An Independent Contractor Offer Letter establishes the general terms of the business relationship between an independent contractor and their client. It should provide details about the scope of services and the rates the contractor charges for those services.
Independent Contractor Tax Considerations
To prevent employee misclassification, the federal government defines employees for legal and tax purposes under 26 CFR § 31.3121(d)-1. Independent contractors are self-employed, meaning they must pay Social Security, Medicare, and other taxes independently.
When to Use An Independent Contractor Offer Letter
Independent contractors and their clients, whether companies or individuals benefit from an independent contractor offer letter outlining the intended work and associated rates. An offer letter template can be used to clarify terms and expectations as a basis for negotiations before signing a formal independent contractor agreement.
It is important to note that independent contractor offer letters differ from employment offer letters. Unlike employees, independent contractors do not work directly for an employer.
Instead, they provide professional services to clients in exchange for payment.
What to Include In An Independent Contractor Offer Letter
Your independent contractor offer letter should include the following:
- Client name and address
- Independent contractor name and address
- Date of the contract
- Services the independent contractor will provide
- Compensation, including rates, payment frequency, and invoicing requirements
- Terms of the agreement, whether it is project-based or for a specific period
- Termination clause
- Confidentiality and proprietary information handling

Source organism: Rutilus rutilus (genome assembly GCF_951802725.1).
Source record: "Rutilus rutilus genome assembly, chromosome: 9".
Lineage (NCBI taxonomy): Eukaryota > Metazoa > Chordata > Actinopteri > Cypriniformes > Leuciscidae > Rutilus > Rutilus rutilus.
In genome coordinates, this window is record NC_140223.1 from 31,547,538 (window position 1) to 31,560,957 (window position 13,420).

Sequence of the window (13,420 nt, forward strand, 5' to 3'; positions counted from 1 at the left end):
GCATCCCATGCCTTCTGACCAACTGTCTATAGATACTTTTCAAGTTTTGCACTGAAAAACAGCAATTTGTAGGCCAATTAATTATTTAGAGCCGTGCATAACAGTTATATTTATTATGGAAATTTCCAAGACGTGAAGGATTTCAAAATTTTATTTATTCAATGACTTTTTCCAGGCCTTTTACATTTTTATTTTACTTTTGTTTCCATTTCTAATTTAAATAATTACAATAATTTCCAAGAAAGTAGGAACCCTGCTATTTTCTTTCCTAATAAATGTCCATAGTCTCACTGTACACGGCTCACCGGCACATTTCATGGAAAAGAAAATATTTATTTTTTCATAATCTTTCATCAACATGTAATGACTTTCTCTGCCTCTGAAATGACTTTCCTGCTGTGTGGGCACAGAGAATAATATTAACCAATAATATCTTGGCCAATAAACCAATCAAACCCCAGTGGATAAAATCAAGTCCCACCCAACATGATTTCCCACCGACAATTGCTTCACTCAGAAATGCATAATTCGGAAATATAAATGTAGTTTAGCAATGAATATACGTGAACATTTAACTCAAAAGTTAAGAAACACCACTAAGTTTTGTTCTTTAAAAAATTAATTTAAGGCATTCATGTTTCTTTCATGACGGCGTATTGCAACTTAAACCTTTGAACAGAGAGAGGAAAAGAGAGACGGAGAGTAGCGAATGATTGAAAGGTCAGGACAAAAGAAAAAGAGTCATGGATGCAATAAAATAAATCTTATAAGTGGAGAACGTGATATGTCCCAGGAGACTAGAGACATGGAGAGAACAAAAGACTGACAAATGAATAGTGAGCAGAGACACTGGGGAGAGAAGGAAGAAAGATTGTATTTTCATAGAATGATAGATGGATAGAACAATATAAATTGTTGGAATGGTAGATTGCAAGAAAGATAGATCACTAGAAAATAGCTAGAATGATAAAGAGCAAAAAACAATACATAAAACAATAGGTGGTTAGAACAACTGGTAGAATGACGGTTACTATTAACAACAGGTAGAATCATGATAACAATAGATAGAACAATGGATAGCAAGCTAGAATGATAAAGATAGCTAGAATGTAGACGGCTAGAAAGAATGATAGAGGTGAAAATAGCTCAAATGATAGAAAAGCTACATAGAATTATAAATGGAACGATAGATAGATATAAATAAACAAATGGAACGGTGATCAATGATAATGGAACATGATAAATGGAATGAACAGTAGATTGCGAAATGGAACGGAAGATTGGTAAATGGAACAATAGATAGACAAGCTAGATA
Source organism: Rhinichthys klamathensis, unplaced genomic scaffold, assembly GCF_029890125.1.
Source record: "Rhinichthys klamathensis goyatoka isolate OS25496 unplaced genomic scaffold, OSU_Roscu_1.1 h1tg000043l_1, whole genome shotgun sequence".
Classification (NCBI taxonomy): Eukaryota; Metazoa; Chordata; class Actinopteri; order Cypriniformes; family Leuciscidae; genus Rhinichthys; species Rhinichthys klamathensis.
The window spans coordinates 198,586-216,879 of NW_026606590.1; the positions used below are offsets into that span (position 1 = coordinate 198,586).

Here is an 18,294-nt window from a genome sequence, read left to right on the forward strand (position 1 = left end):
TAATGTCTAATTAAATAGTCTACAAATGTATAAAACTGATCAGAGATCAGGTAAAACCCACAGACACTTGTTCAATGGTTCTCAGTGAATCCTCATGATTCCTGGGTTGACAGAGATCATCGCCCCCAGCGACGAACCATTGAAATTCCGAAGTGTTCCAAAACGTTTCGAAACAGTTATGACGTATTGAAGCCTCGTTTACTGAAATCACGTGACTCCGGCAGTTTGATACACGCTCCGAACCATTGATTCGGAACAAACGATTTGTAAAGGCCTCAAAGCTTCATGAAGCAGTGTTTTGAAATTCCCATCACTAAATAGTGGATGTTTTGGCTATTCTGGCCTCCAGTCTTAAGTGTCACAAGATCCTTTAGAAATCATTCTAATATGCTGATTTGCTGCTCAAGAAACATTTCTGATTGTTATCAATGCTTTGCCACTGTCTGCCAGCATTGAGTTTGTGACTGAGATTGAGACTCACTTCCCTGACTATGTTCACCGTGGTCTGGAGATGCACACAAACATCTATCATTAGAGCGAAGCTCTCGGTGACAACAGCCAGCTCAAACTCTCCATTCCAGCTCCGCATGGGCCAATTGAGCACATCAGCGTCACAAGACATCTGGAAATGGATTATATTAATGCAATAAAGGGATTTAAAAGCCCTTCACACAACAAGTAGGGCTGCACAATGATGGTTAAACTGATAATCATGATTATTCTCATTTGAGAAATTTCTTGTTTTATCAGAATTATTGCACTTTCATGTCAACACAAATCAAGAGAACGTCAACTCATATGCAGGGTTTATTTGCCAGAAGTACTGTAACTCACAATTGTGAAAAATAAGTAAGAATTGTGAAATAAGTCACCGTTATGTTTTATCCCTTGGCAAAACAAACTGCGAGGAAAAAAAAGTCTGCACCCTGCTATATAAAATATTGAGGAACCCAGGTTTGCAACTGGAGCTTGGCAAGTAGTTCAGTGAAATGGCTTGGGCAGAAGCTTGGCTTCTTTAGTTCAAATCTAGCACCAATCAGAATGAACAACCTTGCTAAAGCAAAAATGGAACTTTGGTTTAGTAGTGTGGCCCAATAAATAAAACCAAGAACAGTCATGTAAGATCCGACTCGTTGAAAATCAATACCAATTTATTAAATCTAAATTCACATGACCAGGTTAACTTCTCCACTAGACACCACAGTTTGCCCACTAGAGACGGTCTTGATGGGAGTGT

- Client name, title, and signature
- Independent contractor signature upon acceptance
If you engaged in previous discussions about the contract, include a paragraph stating the terms of the offer will be finalized in a separate agreement to be written after acceptance.
Independent Contractors vs. Employees
Employment classification is critical when hiring employees vs. independent contractors. When determining employment classification, a good rule of thumb is to consider whether workers are free to make their own schedules or select their work.
If you manage their schedule, set their work goals, and establish the terms of employment, you may benefit from using an employment contract.
Every state has different laws governing worker classification, so check your legal requirements before signing an independent contractor agreement.
If you proceed with a contractor, consider including an independent contractor nondisclosure form for workers who handle proprietary or confidential information.
Independent Contractor Offer Letter Sample
To simplify the contracting process, download this independent contractor offer letter sample in PDF or Word format and fill in your details.
Frequently Asked Questions
Do you need an offer letter for a contractor?
You do not need an offer letter when hiring an independent contractor. Still, it can help you clarify the terms of the agreement before you sign a formal independent contractor agreement.
How do I write an offer letter to a contractor?
Start with an independent contractor offer letter template here. Simply fill in the details, including the names of both parties, scope of work, rates, payment terms, and legal information, and sign.
You can send the offer letter by mail, email, or in person. Once the contractor signs to accept the offer letter, it is wise to follow up with a formal contract.